People Staff
March 26, 2001 12:00 PM

by Alan Furst

Diplomats. Dossiers. Defectors. It’s all in a day’s work when you’re a handsome Hungarian aristocrat in 1938 Paris, breaking hearts and faking passports. As the Nazis slash across Europe, Nicholas Morath is a one-man resistance, dashing in and out of Hitler’s jaws on various missions impossible. Inevitably there are businesslike murders, border guards saying, “Papers, please,” and cocktails at 5 for the sumptuously doomed. Furst conjures up so much eve-of-war atmosphere you can almost smell the Gauloises and betrayal, and his field-stripped language suits a cynical hero: “The two of them had discussed strategy, coming up with the plan that couldn’t go wrong and what to do once it did.” Too bad the unreflective, even cold Morath remains a mystery. (Random House, $24.95)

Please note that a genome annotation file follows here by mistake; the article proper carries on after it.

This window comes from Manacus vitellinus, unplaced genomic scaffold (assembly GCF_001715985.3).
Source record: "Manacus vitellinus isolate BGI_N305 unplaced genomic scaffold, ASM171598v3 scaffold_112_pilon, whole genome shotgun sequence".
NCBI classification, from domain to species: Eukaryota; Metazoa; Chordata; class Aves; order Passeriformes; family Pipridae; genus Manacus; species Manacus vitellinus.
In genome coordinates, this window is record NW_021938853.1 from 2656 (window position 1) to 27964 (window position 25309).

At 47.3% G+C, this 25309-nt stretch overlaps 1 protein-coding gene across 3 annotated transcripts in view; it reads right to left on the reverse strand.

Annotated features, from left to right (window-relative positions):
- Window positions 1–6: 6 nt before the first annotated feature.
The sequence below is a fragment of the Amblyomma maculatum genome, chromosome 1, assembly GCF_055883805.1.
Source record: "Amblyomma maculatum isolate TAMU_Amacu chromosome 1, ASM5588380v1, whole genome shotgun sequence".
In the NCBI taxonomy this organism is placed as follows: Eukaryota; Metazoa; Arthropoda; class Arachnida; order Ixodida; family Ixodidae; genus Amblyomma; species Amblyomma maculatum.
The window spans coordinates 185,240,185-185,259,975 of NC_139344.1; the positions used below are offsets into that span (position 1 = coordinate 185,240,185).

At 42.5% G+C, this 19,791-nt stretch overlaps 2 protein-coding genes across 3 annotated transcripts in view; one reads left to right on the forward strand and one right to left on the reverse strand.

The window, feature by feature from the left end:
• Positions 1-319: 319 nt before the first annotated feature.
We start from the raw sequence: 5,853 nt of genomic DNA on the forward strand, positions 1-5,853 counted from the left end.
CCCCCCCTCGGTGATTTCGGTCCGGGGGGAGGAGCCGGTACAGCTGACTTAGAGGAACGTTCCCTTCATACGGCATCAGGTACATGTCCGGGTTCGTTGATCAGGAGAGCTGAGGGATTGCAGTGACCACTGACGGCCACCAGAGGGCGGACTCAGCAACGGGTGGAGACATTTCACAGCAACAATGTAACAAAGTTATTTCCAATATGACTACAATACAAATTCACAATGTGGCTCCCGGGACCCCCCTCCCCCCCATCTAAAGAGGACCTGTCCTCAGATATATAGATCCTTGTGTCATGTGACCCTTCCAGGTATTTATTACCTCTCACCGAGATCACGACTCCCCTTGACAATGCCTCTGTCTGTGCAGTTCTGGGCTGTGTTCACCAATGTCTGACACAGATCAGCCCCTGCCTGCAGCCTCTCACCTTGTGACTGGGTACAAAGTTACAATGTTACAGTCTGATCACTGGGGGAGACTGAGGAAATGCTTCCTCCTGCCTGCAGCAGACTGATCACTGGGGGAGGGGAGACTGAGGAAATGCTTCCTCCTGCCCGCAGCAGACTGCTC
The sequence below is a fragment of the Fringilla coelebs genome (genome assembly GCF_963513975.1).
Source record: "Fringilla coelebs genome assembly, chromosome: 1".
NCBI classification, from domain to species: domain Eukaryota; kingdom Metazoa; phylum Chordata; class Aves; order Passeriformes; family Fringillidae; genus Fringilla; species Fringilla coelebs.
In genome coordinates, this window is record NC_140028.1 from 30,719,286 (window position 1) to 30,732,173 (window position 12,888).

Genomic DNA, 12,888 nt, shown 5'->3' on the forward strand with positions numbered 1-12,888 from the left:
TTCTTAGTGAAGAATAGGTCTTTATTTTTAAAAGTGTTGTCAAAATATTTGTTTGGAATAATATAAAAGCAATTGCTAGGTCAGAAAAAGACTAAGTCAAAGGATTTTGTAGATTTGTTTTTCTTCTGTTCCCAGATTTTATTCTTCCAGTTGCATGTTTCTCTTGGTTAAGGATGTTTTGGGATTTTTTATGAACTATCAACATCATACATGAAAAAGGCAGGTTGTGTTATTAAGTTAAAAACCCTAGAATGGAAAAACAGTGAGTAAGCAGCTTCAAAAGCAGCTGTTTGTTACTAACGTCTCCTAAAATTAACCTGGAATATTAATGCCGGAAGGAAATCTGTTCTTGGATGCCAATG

Bottom Line: James Bond minus the wisecracks

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